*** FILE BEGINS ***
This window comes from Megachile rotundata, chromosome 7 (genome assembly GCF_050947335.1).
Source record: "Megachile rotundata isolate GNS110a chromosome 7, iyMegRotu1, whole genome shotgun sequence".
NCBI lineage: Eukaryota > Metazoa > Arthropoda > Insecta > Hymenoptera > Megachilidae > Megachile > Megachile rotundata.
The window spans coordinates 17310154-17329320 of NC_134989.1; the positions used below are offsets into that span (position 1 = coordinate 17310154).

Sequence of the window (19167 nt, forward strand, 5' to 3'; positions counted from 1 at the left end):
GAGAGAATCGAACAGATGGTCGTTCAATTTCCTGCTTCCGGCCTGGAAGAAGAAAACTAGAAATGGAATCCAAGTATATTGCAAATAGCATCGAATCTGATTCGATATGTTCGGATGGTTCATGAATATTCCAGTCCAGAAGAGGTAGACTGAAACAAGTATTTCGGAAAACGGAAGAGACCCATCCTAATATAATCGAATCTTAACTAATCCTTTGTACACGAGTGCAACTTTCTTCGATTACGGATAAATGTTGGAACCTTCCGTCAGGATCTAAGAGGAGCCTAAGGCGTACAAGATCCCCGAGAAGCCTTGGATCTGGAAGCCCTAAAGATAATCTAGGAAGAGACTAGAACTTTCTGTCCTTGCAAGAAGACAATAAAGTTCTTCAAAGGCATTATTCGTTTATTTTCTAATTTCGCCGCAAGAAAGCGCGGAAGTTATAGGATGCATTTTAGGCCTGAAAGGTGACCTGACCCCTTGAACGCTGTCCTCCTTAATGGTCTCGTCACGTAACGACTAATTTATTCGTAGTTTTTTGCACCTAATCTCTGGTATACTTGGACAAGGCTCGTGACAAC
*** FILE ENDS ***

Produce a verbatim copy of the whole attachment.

This window comes from Megachile rotundata, chromosome 7 (genome assembly GCF_050947335.1).
Source record: "Megachile rotundata isolate GNS110a chromosome 7, iyMegRotu1, whole genome shotgun sequence".
NCBI lineage: Eukaryota > Metazoa > Arthropoda > Insecta > Hymenoptera > Megachilidae > Megachile > Megachile rotundata.
The window spans coordinates 17310154-17329320 of NC_134989.1; the positions used below are offsets into that span (position 1 = coordinate 17310154).

Sequence of the window (19167 nt, forward strand, 5' to 3'; positions counted from 1 at the left end):
GAGAGAATCGAACAGATGGTCGTTCAATTTCCTGCTTCCGGCCTGGAAGAAGAAAACTAGAAATGGAATCCAAGTATATTGCAAATAGCATCGAATCTGATTCGATATGTTCGGATGGTTCATGAATATTCCAGTCCAGAAGAGGTAGACTGAAACAAGTATTTCGGAAAACGGAAGAGACCCATCCTAATATAATCGAATCTTAACTAATCCTTTGTACACGAGTGCAACTTTCTTCGATTACGGATAAATGTTGGAACCTTCCGTCAGGATCTAAGAGGAGCCTAAGGCGTACAAGATCCCCGAGAAGCCTTGGATCTGGAAGCCCTAAAGATAATCTAGGAAGAGACTAGAACTTTCTGTCCTTGCAAGAAGACAATAAAGTTCTTCAAAGGCATTATTCGTTTATTTTCTAATTTCGCCGCAAGAAAGCGCGGAAGTTATAGGATGCATTTTAGGCCTGAAAGGTGACCTGACCCCTTGAACGCTGTCCTCCTTAATGGTCTCGTCACGTAACGACTAATTTATTCGTAGTTTTTTGCACCTAATCTCTGGTATACTTGGACAAGGCTCGTGACAAC